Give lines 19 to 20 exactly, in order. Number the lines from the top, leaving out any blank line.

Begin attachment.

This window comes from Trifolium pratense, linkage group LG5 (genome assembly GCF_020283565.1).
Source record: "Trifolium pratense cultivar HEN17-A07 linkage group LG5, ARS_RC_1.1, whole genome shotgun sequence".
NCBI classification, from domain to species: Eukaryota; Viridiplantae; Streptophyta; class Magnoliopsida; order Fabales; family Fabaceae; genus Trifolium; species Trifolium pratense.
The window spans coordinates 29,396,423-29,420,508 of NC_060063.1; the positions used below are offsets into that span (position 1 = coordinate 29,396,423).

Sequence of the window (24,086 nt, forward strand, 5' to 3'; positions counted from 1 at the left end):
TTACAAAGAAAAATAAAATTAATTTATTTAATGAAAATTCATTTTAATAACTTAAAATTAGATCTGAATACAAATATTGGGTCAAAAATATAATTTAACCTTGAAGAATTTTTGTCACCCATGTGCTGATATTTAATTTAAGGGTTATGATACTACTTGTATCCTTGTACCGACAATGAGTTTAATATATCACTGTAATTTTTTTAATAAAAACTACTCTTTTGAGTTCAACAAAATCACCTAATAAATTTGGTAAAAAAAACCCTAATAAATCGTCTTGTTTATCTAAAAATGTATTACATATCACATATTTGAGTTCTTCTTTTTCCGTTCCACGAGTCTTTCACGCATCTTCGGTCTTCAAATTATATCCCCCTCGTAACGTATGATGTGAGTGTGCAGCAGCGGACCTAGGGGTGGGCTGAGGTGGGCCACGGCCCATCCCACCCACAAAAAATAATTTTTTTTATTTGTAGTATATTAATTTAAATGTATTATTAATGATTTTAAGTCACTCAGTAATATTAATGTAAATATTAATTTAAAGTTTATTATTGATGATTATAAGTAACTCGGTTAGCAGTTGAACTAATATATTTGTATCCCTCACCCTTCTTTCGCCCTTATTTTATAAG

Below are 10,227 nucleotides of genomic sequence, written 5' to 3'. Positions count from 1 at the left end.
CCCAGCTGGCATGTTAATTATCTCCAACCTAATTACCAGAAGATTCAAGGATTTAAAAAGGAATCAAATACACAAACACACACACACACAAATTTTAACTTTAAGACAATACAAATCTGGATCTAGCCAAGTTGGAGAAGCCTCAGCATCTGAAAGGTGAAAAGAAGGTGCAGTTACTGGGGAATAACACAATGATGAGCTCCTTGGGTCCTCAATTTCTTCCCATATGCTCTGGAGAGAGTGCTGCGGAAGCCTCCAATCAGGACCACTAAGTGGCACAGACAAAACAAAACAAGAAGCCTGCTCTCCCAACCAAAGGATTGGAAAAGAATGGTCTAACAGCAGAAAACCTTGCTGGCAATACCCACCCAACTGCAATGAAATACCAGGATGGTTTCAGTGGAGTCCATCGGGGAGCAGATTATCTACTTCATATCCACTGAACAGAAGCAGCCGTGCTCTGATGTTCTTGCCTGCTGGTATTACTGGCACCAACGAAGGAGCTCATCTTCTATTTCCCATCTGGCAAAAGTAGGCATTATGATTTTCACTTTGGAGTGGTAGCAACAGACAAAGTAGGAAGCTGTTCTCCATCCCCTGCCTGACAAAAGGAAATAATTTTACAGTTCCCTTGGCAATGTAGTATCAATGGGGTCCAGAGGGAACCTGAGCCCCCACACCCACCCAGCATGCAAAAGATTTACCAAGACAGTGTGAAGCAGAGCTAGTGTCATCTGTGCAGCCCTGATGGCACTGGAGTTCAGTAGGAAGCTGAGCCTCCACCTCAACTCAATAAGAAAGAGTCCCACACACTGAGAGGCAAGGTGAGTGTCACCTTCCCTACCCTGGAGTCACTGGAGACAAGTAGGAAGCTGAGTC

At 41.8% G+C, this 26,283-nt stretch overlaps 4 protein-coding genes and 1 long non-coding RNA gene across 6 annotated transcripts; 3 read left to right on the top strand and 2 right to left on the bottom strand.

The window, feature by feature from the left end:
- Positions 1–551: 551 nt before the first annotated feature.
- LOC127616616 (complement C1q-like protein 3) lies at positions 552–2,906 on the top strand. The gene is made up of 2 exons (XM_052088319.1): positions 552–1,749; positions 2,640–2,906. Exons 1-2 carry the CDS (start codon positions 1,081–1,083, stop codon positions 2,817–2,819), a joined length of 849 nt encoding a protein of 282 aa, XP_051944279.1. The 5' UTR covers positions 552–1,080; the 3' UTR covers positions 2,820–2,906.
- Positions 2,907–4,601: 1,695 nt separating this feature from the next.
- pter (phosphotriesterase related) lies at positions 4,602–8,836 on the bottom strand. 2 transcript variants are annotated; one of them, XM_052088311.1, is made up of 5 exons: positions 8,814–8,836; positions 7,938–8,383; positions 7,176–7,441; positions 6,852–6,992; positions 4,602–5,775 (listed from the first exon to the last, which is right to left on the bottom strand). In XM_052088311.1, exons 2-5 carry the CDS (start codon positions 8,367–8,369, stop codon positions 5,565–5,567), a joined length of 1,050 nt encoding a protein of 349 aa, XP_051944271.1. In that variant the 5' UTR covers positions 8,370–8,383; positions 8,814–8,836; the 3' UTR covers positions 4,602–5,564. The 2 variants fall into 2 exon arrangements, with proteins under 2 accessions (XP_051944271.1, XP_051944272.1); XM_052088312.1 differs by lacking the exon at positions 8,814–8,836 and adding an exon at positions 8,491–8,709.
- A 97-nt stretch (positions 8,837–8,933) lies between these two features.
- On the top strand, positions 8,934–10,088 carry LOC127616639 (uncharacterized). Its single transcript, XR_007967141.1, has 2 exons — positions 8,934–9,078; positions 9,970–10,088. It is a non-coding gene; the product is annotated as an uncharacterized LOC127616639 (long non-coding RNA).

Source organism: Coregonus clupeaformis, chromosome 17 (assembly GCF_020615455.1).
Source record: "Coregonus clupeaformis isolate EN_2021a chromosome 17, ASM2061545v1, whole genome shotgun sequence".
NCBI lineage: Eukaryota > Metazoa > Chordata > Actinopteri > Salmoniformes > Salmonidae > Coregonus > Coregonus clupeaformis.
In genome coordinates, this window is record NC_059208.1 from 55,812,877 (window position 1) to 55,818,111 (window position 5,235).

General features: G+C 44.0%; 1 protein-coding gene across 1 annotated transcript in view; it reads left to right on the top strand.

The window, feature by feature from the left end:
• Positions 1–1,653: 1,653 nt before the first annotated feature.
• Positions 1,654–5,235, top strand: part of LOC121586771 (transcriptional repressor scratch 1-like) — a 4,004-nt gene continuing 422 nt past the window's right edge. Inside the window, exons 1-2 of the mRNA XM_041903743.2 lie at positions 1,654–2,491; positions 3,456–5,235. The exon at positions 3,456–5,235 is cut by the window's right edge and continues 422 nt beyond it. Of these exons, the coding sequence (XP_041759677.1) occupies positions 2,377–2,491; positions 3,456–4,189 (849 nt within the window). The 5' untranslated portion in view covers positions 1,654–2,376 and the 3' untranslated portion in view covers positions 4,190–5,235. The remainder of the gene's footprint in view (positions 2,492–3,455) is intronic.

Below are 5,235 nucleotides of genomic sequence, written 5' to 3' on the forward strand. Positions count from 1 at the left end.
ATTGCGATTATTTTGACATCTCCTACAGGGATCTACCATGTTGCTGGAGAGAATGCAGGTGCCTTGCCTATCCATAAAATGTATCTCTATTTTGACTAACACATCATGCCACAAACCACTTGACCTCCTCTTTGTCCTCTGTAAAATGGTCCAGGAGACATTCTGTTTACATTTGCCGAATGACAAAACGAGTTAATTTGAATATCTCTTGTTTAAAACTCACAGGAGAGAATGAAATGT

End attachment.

NCBI lineage: Eukaryota > Metazoa > Chordata > Actinopteri > Salmoniformes > Salmonidae > Coregonus > Coregonus clupeaformis.
In genome coordinates, this window is record NC_059208.1 from 55,812,877 (window position 1) to 55,818,111 (window position 5,235).